It’s no secret that Las Vegas housing prices are on the rise.
But is it sustainable, or is this another housing bubble?
Las Vegas is the most overheated housing market in the country, according to a recent report by Fitch Ratings.
The research and data company determined that housing prices are 15 percent overvalued by comparing Las Vegas’ home prices, rising prices, unemployment and population to other metropolitan areas.
“Right now you’ve got limited inventory and increased buying, and those factors are keeping prices overheated,” Las Vegas Review-Journal reporter Eli Segall told State of Nevada.
Segall said Las Vegas isn’t the only state experiencing a limited inventory; it’s been happening nationwide for six to eight months.
In Las Vegas, low inventory can be explained by increased demand, underwater homes and investor-owned rentals.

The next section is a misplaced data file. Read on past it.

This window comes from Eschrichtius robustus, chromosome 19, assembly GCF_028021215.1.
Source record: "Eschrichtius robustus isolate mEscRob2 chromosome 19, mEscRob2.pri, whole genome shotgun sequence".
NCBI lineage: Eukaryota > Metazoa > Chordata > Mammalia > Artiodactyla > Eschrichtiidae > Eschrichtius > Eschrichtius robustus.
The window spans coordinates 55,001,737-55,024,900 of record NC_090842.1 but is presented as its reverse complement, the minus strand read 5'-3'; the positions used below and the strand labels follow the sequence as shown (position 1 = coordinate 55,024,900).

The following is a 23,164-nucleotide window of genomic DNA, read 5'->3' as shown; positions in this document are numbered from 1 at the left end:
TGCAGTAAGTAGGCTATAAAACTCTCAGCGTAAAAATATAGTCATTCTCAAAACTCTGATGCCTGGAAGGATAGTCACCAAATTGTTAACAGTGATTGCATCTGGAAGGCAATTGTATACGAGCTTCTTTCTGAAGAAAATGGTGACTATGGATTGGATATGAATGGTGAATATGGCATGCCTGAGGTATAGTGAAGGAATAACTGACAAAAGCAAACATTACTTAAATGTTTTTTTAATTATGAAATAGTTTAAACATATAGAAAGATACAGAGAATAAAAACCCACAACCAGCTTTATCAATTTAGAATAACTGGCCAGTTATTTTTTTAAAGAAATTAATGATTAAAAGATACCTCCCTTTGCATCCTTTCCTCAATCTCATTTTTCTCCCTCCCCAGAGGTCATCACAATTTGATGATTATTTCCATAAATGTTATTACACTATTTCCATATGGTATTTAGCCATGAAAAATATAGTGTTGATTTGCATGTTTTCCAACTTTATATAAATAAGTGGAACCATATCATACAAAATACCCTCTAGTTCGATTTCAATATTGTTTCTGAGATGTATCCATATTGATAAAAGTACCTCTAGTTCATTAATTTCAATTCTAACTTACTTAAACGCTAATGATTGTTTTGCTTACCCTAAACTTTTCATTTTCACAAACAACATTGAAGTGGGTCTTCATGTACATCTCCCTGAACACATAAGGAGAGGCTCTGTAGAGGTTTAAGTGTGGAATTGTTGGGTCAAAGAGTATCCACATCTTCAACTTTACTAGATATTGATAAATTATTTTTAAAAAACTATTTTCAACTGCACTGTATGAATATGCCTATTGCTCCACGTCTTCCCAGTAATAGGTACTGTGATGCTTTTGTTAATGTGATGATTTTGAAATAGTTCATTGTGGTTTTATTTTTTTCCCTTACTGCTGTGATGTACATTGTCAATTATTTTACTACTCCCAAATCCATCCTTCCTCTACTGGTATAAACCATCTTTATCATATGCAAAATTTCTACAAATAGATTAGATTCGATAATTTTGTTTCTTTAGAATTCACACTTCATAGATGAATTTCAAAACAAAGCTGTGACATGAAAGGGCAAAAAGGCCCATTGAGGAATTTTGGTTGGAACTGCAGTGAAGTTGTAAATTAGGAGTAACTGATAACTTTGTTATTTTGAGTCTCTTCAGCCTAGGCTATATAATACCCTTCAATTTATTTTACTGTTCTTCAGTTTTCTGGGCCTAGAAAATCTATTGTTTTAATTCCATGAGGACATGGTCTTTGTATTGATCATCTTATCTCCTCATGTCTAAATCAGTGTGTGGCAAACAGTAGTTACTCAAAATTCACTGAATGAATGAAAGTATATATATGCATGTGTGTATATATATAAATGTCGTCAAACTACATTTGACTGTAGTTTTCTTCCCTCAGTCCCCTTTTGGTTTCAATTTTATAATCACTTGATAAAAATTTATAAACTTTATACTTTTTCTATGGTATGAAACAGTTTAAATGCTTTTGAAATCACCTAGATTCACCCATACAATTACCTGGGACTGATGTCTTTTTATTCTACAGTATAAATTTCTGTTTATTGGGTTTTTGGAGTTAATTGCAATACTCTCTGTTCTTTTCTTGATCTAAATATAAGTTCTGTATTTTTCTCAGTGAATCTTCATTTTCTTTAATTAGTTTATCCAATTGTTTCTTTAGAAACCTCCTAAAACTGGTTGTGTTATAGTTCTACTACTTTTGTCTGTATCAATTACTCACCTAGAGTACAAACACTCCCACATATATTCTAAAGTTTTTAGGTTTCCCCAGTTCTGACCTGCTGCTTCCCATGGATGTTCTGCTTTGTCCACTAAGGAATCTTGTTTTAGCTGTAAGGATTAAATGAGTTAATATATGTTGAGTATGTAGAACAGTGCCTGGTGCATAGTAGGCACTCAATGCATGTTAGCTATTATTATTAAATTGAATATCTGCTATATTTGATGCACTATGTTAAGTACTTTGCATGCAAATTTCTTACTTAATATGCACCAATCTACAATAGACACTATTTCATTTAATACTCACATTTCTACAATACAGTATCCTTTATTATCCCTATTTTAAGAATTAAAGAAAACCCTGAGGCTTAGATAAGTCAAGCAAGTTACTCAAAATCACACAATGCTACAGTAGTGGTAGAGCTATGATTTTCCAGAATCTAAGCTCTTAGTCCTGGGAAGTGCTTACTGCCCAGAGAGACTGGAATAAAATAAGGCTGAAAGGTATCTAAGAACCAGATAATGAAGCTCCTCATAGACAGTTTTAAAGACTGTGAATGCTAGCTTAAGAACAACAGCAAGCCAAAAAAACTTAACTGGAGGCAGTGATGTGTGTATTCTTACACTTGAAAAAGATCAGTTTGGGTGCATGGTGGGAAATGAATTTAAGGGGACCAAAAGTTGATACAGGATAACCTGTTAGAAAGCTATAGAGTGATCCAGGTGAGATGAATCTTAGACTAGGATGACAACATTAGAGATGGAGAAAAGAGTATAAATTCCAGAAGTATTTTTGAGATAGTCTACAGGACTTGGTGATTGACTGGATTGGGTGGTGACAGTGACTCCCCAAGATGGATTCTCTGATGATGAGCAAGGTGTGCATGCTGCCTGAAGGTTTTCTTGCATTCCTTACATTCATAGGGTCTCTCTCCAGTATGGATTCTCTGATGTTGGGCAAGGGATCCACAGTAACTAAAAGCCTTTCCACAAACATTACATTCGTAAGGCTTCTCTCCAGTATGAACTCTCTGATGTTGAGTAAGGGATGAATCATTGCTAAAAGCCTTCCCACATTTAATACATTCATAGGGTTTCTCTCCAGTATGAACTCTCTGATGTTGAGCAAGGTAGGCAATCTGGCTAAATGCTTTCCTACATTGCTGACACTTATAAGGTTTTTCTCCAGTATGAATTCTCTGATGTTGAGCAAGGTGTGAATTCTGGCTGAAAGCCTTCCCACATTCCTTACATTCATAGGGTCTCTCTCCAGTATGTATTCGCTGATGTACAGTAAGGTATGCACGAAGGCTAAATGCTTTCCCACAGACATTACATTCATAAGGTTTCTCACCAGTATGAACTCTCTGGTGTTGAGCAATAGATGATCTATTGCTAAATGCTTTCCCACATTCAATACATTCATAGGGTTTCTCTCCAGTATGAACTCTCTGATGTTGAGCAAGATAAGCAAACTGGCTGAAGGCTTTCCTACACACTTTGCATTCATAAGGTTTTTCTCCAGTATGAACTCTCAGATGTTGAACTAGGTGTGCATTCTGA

Segall said 15 to 20 percent of borrowers are still underwater, so they can’t sell without doing a short sale, which are lengthy and inconvenient. On top of that, many homes are owned by investors, who aren’t selling in great numbers.
In 2013, Las Vegas also experienced a bubble when housing prices rose 30 percent year over year because investors were snapping up houses. Back then, homes that would be normally valued at $200,000 were selling for $50,000.
Normal growth is 3 to 5 percent, Segall said.
He said people are right to fear a bubble, but he doesn’t think we’re in one now.
“I don’t see a lot of signs out there that the housing market is careening towards some disaster,” he said. “I’m not saying it can’t happen again, because it could, but at least for now, I don’t see it,” he said.
Eli Segall, reporter, Las Vegas Review-Journal
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